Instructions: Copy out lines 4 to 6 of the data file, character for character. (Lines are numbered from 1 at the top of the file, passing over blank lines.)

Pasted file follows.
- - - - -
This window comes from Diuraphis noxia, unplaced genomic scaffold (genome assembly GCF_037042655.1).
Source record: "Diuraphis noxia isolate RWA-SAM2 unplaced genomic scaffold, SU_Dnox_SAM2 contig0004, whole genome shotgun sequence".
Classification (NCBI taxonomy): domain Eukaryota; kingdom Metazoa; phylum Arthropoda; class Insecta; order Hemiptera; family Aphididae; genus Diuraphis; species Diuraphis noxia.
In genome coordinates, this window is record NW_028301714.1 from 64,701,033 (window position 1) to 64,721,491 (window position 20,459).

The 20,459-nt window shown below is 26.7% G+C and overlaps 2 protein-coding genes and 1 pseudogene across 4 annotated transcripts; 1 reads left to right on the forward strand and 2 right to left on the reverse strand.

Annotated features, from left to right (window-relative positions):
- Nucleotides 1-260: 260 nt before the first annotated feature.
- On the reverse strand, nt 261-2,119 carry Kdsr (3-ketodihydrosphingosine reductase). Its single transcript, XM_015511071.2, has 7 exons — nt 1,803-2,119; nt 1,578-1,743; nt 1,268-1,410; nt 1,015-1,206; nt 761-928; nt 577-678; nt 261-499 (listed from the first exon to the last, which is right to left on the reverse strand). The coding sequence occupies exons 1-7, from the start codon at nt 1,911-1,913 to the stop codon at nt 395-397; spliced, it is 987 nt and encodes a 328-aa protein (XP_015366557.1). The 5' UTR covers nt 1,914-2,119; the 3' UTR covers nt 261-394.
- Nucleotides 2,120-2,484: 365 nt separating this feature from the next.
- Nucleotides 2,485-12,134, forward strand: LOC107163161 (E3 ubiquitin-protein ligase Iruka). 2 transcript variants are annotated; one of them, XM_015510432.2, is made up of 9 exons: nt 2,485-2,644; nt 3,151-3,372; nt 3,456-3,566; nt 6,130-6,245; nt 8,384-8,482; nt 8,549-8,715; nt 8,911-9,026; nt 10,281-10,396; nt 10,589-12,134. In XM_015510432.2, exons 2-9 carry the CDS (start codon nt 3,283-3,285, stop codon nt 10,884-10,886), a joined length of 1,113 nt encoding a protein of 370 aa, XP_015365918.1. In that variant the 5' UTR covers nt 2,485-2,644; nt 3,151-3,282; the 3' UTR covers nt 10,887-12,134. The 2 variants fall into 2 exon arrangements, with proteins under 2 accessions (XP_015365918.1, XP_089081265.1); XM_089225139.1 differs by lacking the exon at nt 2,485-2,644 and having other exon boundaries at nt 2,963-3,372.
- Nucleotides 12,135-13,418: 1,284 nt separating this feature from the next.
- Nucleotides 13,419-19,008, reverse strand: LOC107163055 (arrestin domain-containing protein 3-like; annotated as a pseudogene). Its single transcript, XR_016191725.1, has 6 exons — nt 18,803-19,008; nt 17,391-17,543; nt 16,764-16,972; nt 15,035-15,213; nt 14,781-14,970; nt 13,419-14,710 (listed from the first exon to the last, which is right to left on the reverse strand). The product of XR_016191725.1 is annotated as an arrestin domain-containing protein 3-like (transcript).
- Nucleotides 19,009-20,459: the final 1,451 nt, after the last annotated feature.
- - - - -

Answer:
In genome coordinates, this window is record NW_028301714.1 from 64,701,033 (window position 1) to 64,721,491 (window position 20,459).

The 20,459-nt window shown below is 26.7% G+C and overlaps 2 protein-coding genes and 1 pseudogene across 4 annotated transcripts; 1 reads left to right on the forward strand and 2 right to left on the reverse strand.

Annotated features, from left to right (window-relative positions):